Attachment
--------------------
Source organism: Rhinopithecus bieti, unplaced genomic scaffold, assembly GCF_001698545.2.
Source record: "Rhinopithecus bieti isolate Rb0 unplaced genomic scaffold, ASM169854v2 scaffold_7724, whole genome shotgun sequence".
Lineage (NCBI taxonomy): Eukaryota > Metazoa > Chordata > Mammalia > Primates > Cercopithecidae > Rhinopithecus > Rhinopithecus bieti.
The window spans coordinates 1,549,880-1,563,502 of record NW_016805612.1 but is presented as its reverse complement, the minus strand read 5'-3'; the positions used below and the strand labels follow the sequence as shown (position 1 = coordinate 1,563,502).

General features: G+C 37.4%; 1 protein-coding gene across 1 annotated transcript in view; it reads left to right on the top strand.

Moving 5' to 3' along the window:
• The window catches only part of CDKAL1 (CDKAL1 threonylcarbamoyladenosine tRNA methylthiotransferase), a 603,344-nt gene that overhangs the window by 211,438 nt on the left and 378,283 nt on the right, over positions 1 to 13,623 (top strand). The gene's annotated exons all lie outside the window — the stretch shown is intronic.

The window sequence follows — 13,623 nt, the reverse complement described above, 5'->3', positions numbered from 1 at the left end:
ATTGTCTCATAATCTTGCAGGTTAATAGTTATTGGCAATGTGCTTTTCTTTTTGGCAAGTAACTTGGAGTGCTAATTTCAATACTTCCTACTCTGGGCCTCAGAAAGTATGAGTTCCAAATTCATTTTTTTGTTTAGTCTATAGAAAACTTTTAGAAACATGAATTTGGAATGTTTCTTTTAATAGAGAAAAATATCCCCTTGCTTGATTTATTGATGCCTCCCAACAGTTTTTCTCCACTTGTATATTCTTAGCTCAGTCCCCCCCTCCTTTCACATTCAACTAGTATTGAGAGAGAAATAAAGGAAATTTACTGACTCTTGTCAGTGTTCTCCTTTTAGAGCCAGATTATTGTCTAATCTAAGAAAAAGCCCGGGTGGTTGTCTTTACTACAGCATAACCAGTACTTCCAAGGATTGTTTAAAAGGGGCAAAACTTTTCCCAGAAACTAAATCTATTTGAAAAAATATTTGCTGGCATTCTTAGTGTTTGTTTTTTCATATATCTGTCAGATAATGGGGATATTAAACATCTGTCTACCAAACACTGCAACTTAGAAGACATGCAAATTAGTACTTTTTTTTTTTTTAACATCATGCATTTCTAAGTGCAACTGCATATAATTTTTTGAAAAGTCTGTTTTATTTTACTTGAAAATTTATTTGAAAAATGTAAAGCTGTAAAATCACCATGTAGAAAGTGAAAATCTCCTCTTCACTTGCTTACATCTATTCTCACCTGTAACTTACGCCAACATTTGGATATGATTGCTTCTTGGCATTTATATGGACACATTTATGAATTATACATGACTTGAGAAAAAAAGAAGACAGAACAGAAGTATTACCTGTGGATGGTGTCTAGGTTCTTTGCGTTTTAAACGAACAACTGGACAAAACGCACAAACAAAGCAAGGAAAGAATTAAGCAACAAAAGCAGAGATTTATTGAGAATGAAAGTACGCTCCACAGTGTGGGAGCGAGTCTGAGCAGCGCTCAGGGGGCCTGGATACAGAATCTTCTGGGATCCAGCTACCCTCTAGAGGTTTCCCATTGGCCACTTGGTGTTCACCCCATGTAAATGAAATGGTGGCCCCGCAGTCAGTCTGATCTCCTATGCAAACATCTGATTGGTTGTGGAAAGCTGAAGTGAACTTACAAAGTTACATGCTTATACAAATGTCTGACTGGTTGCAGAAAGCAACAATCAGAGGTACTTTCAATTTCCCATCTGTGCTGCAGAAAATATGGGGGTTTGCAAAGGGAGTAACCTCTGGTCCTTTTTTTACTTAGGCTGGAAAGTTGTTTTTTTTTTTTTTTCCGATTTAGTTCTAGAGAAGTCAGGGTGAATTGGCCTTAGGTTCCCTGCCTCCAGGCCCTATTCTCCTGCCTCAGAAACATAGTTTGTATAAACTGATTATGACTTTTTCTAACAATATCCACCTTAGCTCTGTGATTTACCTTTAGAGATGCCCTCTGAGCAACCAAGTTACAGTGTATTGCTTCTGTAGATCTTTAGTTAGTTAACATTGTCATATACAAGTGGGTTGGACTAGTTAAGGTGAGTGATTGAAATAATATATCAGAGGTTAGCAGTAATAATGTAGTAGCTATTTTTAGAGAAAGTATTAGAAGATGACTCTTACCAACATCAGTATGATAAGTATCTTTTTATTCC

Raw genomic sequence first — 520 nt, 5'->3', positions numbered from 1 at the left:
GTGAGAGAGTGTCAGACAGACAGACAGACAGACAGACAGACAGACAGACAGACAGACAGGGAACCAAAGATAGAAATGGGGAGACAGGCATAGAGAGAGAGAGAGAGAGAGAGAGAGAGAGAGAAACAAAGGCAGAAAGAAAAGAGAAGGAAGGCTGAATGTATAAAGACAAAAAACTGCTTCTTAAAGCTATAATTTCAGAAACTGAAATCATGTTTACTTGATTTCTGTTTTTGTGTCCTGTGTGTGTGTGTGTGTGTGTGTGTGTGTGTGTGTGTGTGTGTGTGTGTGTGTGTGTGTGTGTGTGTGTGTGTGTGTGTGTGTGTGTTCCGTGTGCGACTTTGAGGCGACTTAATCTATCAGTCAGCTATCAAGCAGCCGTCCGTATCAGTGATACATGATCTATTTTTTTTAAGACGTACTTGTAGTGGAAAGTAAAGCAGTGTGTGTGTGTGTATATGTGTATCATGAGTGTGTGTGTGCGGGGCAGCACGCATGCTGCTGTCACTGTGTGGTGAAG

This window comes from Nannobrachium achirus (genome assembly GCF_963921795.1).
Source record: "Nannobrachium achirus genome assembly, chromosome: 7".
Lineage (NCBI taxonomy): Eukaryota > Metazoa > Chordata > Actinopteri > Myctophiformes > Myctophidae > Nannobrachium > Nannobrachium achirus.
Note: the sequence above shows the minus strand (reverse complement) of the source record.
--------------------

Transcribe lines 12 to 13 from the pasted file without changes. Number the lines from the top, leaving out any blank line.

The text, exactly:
This window comes from Nannobrachium achirus (genome assembly GCF_963921795.1).
Source record: "Nannobrachium achirus genome assembly, chromosome: 7".